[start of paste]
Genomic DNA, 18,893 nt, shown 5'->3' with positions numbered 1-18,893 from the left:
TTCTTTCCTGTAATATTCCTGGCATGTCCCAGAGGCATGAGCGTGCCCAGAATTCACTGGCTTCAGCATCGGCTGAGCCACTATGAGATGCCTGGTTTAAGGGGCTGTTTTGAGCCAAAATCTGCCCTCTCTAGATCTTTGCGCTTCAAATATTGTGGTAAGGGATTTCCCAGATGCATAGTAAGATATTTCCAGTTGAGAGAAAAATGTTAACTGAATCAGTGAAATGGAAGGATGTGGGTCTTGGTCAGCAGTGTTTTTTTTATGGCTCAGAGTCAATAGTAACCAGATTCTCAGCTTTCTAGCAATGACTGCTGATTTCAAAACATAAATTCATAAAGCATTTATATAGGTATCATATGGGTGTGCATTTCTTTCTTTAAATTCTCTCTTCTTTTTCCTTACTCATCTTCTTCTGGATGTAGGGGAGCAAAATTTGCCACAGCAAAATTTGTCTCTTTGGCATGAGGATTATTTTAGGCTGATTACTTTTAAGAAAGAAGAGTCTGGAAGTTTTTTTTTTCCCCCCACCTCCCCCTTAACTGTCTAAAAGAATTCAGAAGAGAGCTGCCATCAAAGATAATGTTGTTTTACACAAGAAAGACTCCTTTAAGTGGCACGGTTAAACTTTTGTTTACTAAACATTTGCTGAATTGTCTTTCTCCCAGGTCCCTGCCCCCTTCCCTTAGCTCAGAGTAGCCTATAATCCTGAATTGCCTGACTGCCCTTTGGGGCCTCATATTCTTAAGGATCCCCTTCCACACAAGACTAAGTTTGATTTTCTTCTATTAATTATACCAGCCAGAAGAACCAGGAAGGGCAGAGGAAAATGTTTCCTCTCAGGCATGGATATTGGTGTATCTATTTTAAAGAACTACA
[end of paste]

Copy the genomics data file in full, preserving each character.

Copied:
Genomic DNA, 18,893 nt, shown 5'->3' with positions numbered 1-18,893 from the left:
TTCTTTCCTGTAATATTCCTGGCATGTCCCAGAGGCATGAGCGTGCCCAGAATTCACTGGCTTCAGCATCGGCTGAGCCACTATGAGATGCCTGGTTTAAGGGGCTGTTTTGAGCCAAAATCTGCCCTCTCTAGATCTTTGCGCTTCAAATATTGTGGTAAGGGATTTCCCAGATGCATAGTAAGATATTTCCAGTTGAGAGAAAAATGTTAACTGAATCAGTGAAATGGAAGGATGTGGGTCTTGGTCAGCAGTGTTTTTTTTATGGCTCAGAGTCAATAGTAACCAGATTCTCAGCTTTCTAGCAATGACTGCTGATTTCAAAACATAAATTCATAAAGCATTTATATAGGTATCATATGGGTGTGCATTTCTTTCTTTAAATTCTCTCTTCTTTTTCCTTACTCATCTTCTTCTGGATGTAGGGGAGCAAAATTTGCCACAGCAAAATTTGTCTCTTTGGCATGAGGATTATTTTAGGCTGATTACTTTTAAGAAAGAAGAGTCTGGAAGTTTTTTTTTTCCCCCCACCTCCCCCTTAACTGTCTAAAAGAATTCAGAAGAGAGCTGCCATCAAAGATAATGTTGTTTTACACAAGAAAGACTCCTTTAAGTGGCACGGTTAAACTTTTGTTTACTAAACATTTGCTGAATTGTCTTTCTCCCAGGTCCCTGCCCCCTTCCCTTAGCTCAGAGTAGCCTATAATCCTGAATTGCCTGACTGCCCTTTGGGGCCTCATATTCTTAAGGATCCCCTTCCACACAAGACTAAGTTTGATTTTCTTCTATTAATTATACCAGCCAGAAGAACCAGGAAGGGCAGAGGAAAATGTTTCCTCTCAGGCATGGATATTGGTGTATCTATTTTAAAGAACTACA